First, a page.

At 7:22AM on May 30th, 2014, I caught United Airlines flight UA1637 from Newark to Chicago. The flight was uneventful but crowded, a sign of sardine times to come. The 737-800 was filled to capacity. We deplaned in Chicago only to get back on the exact same 737-800, again filled to capacity, for the six-hour flight to Anchorage. Let me tell you a little something about making a transcontinental flight of six hours in a fully-loaded sucks. This is a flight for a 757, but unfortunately they are in scarce supply now that Boeing has discontinued them and United's fleet of them is rapidly dwindling. The plane was so heavily laden we took up much of Chicago O'Hare's ample runway space getting the little bird in the air. We then proceeded to get whacked around by turbulence for the next several hours, especially as we crossed the Canadian Rockies. The single-aisle plane with bathrooms only at the far ends became a major issue about three hours in, as the crew insisted on maintaining near hourly drink service, blocking most of coach from getting to the bathroom while simultaneously filling their bladders. I was in the back on a free ticket with a large bladder, so I watched with amusement. I caught my first glimpse of Alaska only as we made our final descent into Anchorage, as the weather was quite cloudy over the Rockies. When you approach Anchorage from the east, it seems they have you descend down Turnagain Arm and then cross the bay before banking in and landing. This gives you quite a view of the area around Anchorage, and I must say I was not displeased. We landed roughly on-time with just enough time for me to get settled for a single night in Anchorage. I stayed at the Best Western Golden Lion Hotel ( this night and my final night in Alaska. It was a decent but overpriced room. However, everything in Anchorage is overpriced, so I couldn't really complain.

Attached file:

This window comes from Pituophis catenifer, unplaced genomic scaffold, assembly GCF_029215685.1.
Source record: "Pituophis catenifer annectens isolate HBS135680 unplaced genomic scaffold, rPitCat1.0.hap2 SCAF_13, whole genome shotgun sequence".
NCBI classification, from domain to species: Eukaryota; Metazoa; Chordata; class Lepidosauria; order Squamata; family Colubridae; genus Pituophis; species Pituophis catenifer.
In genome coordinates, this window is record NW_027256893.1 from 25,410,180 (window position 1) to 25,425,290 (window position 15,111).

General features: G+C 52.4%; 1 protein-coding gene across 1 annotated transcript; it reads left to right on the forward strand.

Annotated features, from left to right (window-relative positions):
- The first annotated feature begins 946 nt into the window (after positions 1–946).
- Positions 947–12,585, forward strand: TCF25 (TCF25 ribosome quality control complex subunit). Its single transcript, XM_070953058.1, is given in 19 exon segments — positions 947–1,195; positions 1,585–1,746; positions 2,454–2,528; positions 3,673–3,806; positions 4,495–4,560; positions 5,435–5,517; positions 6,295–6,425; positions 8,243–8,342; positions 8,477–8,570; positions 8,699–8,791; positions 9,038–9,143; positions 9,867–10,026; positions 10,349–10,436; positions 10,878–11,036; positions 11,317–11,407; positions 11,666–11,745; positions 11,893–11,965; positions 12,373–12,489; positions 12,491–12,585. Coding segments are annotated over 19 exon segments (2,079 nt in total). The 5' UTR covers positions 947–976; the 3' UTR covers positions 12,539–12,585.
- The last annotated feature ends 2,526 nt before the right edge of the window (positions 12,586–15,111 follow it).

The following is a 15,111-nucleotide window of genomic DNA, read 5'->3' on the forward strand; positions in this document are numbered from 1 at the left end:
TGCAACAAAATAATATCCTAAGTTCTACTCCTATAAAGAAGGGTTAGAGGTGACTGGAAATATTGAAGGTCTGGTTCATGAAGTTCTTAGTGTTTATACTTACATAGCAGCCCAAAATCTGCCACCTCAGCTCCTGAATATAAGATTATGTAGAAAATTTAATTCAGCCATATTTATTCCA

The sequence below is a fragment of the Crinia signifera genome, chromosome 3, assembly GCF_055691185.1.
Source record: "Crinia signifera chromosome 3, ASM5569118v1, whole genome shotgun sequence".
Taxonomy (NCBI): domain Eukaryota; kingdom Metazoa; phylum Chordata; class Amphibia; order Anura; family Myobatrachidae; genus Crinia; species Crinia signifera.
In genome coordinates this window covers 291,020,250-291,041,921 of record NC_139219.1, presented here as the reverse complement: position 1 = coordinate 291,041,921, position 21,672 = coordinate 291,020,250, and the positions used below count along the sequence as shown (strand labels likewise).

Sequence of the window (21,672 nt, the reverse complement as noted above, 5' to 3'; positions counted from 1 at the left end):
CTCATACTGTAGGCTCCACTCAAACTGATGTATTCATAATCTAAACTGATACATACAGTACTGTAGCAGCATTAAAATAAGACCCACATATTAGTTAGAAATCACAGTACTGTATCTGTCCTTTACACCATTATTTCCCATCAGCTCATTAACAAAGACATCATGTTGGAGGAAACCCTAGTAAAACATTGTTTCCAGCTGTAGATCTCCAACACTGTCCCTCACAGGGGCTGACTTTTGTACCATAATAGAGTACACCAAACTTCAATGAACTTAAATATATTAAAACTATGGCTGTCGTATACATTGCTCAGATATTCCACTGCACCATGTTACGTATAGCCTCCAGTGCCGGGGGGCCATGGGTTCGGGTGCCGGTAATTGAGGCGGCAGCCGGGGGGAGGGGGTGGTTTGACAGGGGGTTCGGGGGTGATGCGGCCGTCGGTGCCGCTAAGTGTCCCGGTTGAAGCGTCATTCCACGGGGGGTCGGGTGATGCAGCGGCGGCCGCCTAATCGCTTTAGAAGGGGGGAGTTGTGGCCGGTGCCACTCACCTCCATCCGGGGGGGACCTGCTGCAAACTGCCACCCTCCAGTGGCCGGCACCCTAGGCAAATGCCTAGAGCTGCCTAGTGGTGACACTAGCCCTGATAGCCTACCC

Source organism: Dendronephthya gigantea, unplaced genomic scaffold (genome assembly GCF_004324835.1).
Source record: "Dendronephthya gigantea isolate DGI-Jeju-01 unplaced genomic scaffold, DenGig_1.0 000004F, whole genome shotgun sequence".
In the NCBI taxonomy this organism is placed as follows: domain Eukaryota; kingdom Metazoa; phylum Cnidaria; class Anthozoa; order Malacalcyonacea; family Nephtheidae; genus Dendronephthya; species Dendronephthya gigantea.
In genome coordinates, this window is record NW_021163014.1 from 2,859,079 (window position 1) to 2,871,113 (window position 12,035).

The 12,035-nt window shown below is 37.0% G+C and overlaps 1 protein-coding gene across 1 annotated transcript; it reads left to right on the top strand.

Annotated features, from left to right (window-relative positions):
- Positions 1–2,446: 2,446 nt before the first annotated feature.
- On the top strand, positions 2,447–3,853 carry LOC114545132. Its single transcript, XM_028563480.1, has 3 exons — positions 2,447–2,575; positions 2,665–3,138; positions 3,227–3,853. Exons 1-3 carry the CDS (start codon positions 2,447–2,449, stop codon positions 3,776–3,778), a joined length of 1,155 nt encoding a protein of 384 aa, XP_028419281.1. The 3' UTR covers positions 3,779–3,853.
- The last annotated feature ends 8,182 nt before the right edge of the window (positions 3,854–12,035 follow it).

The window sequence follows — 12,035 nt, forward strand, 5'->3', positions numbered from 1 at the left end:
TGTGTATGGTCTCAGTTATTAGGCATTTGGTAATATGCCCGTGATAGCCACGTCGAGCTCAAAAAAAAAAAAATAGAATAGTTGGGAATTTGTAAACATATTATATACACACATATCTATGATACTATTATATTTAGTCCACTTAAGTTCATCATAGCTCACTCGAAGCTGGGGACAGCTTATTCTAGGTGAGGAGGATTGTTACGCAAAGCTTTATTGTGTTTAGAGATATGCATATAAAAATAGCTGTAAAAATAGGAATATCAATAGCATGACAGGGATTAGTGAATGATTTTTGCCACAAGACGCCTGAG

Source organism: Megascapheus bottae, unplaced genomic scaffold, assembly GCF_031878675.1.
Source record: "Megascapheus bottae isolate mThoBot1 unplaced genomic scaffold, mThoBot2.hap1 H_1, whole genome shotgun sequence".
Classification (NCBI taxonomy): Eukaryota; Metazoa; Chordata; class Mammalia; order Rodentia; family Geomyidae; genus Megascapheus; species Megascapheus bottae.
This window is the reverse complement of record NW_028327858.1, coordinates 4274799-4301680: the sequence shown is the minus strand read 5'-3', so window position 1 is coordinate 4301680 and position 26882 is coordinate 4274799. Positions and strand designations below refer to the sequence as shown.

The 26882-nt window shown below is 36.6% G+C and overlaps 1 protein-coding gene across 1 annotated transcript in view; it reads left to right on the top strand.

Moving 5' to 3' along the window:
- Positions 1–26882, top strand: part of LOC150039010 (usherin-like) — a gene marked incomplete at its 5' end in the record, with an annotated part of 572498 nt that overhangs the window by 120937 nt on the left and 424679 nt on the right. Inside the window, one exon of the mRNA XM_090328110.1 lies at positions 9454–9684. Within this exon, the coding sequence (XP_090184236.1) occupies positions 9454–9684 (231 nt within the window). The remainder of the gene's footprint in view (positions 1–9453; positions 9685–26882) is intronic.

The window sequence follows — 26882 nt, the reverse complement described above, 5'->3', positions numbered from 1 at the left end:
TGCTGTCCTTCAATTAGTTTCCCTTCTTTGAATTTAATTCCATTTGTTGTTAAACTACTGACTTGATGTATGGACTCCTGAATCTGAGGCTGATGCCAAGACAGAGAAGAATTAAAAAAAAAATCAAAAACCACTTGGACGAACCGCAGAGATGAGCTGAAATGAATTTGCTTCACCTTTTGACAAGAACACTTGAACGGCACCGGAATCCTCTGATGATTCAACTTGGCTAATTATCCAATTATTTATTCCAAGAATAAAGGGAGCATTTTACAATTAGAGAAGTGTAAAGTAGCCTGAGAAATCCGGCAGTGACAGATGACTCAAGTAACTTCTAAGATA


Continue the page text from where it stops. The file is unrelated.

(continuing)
The Drive to Denali